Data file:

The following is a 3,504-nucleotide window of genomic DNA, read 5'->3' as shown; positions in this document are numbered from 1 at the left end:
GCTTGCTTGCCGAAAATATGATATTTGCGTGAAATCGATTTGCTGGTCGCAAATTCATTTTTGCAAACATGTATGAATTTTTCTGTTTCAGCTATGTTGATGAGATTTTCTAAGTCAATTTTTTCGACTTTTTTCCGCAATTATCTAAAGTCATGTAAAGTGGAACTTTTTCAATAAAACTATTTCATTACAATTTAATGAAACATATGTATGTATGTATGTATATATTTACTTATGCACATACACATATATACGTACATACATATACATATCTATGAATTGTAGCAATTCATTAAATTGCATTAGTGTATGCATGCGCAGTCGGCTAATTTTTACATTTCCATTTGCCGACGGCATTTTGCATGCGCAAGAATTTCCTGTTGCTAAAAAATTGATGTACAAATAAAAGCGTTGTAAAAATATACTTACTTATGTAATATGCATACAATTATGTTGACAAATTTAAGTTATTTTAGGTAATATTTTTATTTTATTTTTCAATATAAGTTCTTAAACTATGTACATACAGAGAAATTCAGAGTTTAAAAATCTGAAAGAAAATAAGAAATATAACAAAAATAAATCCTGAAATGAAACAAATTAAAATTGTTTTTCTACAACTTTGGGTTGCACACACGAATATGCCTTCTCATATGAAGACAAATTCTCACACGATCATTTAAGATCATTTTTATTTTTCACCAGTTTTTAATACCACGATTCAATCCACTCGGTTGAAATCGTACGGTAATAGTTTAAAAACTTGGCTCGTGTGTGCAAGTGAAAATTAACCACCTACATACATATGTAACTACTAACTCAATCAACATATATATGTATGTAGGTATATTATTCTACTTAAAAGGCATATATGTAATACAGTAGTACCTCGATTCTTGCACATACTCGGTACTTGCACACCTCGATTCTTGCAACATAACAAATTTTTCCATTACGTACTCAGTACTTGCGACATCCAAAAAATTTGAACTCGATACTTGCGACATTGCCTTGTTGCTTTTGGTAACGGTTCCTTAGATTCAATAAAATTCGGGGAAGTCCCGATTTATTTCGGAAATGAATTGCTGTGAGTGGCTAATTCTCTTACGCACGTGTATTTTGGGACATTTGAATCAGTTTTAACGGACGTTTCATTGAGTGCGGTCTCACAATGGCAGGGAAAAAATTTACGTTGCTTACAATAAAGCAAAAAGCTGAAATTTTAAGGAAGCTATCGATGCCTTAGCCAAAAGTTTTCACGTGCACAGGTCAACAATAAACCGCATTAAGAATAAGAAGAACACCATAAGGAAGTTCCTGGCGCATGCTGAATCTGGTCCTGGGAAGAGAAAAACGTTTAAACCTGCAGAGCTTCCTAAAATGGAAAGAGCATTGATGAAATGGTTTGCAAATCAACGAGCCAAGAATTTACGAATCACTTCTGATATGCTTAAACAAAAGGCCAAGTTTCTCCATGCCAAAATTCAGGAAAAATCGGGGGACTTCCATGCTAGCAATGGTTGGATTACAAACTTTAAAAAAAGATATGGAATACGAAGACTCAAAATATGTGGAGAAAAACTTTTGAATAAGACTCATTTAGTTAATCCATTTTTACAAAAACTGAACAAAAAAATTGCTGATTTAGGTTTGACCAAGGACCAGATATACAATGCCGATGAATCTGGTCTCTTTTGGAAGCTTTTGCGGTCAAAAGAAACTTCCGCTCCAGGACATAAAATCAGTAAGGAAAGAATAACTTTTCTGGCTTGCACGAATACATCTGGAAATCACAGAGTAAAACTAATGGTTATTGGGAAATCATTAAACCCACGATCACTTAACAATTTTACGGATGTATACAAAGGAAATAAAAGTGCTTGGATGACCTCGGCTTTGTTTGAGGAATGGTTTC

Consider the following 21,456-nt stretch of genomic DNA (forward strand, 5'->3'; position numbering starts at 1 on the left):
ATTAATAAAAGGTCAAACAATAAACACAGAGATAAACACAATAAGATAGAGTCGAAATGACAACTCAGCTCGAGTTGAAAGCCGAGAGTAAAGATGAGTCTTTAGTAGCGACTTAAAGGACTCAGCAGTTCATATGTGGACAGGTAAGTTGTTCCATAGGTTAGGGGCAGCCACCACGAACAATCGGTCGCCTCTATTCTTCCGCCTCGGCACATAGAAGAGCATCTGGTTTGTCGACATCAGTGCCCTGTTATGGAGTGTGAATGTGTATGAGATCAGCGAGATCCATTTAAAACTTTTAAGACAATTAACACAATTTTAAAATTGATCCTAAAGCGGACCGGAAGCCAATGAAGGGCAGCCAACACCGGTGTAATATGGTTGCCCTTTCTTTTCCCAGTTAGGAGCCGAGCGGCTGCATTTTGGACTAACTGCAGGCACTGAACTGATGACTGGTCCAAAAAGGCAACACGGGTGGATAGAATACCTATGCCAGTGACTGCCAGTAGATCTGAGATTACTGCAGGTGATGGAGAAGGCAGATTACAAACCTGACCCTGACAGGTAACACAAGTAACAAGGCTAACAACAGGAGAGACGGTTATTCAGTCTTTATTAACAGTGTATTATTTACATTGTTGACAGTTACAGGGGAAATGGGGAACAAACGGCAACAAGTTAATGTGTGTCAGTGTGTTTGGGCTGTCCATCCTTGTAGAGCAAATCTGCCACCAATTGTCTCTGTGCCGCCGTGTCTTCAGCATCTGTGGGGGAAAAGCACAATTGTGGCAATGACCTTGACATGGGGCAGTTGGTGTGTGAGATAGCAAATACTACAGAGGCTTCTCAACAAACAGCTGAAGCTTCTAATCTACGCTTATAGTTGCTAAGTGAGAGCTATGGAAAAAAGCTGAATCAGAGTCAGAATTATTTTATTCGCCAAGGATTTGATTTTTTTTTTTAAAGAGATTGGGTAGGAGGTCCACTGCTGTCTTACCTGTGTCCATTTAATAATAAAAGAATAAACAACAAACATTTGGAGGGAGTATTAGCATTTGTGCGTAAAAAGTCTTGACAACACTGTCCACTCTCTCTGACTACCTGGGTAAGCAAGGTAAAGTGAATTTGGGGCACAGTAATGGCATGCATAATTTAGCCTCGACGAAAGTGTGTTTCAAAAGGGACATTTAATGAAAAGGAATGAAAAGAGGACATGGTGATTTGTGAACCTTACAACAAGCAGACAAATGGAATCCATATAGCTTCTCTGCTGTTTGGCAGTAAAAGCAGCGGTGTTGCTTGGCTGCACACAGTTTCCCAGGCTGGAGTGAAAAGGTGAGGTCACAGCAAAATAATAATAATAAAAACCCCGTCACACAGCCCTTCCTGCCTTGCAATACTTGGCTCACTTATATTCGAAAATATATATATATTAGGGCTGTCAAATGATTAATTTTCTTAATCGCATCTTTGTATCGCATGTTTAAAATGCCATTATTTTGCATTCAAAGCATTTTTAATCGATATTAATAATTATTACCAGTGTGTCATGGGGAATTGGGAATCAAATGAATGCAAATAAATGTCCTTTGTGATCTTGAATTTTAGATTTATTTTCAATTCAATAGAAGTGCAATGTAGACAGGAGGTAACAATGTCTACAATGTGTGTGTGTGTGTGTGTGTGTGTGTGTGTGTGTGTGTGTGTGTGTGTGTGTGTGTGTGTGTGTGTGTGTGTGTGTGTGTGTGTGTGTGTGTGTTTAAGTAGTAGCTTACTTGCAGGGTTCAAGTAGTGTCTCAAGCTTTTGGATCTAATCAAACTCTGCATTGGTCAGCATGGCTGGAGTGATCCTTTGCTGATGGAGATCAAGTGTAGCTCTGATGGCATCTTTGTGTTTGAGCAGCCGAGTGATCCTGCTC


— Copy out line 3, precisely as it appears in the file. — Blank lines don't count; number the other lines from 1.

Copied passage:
Consider the following 21,456-nt stretch of genomic DNA (forward strand, 5'->3'; position numbering starts at 1 on the left):